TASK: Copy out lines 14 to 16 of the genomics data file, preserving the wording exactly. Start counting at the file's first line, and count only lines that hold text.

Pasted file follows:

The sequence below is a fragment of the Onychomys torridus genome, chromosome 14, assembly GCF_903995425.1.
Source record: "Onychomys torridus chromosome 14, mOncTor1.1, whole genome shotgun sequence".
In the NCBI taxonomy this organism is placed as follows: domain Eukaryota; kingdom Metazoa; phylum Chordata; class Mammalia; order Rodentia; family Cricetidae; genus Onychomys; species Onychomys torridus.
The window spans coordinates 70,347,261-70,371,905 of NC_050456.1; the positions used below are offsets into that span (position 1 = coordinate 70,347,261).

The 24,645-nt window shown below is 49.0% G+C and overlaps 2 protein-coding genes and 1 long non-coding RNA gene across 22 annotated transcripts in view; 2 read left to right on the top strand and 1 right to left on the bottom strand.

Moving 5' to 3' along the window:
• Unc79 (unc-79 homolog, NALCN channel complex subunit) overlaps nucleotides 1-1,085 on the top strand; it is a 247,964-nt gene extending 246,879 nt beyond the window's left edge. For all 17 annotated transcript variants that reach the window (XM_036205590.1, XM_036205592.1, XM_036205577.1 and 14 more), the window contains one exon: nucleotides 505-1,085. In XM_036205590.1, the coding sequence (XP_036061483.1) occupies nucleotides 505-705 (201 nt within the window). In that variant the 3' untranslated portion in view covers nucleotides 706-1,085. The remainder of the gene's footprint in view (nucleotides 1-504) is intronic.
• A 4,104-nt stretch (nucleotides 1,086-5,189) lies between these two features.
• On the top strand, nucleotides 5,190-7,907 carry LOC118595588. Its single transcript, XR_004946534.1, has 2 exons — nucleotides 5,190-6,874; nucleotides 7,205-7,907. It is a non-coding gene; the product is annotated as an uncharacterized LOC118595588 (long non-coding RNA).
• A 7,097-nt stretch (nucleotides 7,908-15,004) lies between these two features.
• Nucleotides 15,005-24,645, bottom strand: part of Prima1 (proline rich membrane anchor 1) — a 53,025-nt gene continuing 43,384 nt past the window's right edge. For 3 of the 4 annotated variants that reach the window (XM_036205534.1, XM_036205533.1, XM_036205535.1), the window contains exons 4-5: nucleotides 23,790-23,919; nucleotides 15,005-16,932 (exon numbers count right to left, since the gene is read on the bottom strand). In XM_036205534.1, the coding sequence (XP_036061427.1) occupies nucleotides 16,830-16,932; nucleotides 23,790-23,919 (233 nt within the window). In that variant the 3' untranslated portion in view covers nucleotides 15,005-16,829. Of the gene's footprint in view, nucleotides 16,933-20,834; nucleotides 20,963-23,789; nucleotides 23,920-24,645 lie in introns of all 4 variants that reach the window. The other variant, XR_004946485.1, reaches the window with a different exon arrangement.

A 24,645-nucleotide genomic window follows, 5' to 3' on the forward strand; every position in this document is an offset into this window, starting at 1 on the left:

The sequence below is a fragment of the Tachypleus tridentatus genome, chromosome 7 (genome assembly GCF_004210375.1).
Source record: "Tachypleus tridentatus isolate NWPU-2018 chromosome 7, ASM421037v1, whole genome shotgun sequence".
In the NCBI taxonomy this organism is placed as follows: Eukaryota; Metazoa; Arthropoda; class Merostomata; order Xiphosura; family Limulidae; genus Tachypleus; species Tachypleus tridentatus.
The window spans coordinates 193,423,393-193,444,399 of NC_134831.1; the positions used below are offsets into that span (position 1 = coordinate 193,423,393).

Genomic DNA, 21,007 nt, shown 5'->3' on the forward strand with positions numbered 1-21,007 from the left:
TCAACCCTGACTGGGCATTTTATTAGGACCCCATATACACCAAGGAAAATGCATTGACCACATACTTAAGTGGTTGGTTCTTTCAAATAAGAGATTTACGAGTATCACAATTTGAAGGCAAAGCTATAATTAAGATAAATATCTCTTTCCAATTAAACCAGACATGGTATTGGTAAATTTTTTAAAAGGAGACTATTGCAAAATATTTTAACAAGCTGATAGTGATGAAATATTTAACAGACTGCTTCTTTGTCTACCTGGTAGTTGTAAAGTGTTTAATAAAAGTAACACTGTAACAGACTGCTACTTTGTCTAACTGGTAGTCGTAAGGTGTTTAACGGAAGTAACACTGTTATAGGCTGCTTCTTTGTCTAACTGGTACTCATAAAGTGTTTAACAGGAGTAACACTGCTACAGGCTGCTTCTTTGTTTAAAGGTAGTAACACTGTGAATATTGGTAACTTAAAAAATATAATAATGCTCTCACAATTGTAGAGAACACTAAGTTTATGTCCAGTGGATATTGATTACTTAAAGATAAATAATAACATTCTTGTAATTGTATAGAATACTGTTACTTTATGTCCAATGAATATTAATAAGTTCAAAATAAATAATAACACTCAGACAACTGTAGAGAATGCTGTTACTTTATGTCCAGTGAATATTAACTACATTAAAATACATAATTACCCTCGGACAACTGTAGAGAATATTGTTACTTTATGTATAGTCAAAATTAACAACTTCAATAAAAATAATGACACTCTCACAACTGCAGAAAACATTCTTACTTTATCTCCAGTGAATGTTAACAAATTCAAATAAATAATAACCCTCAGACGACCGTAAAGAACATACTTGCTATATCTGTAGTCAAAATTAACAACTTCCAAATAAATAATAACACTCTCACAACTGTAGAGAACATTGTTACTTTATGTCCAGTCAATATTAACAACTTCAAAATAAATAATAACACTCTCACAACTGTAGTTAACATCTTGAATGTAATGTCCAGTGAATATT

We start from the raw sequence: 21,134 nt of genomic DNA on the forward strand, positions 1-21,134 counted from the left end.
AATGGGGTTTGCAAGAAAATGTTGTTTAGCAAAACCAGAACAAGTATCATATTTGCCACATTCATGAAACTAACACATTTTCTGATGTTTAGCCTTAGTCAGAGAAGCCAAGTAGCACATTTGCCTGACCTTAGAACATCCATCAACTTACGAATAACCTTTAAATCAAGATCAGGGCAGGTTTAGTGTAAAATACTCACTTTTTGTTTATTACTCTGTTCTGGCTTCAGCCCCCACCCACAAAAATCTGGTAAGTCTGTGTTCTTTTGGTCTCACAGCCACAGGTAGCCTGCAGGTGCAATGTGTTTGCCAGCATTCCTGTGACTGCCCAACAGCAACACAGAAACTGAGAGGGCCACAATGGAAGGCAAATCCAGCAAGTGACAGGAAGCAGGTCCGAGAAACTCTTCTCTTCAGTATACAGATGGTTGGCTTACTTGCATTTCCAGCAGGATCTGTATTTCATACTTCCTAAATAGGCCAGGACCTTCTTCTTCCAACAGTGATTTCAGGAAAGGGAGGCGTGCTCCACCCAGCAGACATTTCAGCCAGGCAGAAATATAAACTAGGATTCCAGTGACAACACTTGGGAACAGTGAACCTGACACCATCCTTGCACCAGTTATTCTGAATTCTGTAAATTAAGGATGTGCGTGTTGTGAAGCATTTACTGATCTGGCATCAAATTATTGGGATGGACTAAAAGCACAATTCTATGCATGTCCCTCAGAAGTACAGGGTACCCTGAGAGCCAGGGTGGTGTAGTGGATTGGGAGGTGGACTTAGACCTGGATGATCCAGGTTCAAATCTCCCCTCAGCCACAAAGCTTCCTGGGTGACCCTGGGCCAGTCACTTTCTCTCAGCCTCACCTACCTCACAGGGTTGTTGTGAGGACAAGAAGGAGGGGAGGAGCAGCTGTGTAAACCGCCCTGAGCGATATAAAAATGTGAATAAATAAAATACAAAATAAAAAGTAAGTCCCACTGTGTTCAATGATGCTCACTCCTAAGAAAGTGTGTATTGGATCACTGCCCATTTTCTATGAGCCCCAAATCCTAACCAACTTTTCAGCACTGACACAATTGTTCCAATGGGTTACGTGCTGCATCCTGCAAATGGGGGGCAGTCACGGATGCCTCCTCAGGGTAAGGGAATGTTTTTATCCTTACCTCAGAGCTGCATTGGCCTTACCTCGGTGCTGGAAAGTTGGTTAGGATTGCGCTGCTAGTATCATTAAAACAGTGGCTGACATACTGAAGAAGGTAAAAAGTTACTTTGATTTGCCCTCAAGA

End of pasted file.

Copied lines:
Source record: "Tachypleus tridentatus isolate NWPU-2018 chromosome 7, ASM421037v1, whole genome shotgun sequence".
In the NCBI taxonomy this organism is placed as follows: Eukaryota; Metazoa; Arthropoda; class Merostomata; order Xiphosura; family Limulidae; genus Tachypleus; species Tachypleus tridentatus.
The window spans coordinates 193,423,393-193,444,399 of NC_134831.1; the positions used below are offsets into that span (position 1 = coordinate 193,423,393).